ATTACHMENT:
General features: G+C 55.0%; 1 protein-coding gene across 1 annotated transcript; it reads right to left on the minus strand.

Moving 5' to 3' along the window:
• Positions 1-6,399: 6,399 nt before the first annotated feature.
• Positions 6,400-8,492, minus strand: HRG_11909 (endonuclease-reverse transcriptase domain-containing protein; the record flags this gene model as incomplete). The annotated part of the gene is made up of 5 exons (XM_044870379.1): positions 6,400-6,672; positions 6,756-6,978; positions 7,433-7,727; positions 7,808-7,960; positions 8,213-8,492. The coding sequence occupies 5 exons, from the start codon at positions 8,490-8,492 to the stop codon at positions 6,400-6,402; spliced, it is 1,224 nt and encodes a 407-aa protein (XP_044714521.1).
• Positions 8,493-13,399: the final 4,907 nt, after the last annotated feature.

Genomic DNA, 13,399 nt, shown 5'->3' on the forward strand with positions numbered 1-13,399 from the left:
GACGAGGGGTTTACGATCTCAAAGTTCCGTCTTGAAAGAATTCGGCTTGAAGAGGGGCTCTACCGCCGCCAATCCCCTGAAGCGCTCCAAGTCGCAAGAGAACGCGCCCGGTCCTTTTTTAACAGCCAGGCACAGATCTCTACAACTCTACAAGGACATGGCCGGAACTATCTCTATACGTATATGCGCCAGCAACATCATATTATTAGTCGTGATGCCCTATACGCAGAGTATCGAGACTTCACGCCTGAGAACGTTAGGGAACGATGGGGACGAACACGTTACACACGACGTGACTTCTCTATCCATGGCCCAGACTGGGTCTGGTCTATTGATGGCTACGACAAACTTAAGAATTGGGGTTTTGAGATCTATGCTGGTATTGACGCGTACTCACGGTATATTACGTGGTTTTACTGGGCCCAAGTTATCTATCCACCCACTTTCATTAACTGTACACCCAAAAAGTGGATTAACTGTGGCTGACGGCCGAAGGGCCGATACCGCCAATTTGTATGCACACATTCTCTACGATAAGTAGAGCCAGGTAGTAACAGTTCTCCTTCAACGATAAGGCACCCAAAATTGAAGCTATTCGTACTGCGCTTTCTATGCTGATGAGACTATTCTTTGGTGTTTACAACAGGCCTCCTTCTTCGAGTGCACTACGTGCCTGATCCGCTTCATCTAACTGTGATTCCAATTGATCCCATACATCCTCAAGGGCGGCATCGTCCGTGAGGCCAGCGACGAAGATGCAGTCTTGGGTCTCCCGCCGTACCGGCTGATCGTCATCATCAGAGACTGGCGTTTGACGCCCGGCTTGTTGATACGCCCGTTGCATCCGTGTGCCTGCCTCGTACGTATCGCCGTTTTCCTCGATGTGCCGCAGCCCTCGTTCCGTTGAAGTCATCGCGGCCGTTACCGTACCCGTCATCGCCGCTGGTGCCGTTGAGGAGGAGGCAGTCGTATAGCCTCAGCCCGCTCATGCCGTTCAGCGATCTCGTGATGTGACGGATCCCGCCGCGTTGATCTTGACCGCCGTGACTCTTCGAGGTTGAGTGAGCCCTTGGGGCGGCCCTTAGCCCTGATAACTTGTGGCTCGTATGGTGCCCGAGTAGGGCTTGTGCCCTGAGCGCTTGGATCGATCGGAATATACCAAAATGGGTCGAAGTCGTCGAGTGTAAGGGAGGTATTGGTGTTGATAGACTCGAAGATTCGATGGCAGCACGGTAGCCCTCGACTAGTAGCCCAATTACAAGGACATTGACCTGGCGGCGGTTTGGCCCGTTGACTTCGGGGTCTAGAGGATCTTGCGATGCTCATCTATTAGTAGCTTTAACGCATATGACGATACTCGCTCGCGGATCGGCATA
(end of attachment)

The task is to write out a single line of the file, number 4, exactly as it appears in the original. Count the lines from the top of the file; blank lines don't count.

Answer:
• Positions 6,400-8,492, minus strand: HRG_11909 (endonuclease-reverse transcriptase domain-containing protein; the record flags this gene model as incomplete). The annotated part of the gene is made up of 5 exons (XM_044870379.1): positions 6,400-6,672; positions 6,756-6,978; positions 7,433-7,727; positions 7,808-7,960; positions 8,213-8,492. The coding sequence occupies 5 exons, from the start codon at positions 8,490-8,492 to the stop codon at positions 6,400-6,402; spliced, it is 1,224 nt and encodes a 407-aa protein (XP_044714521.1).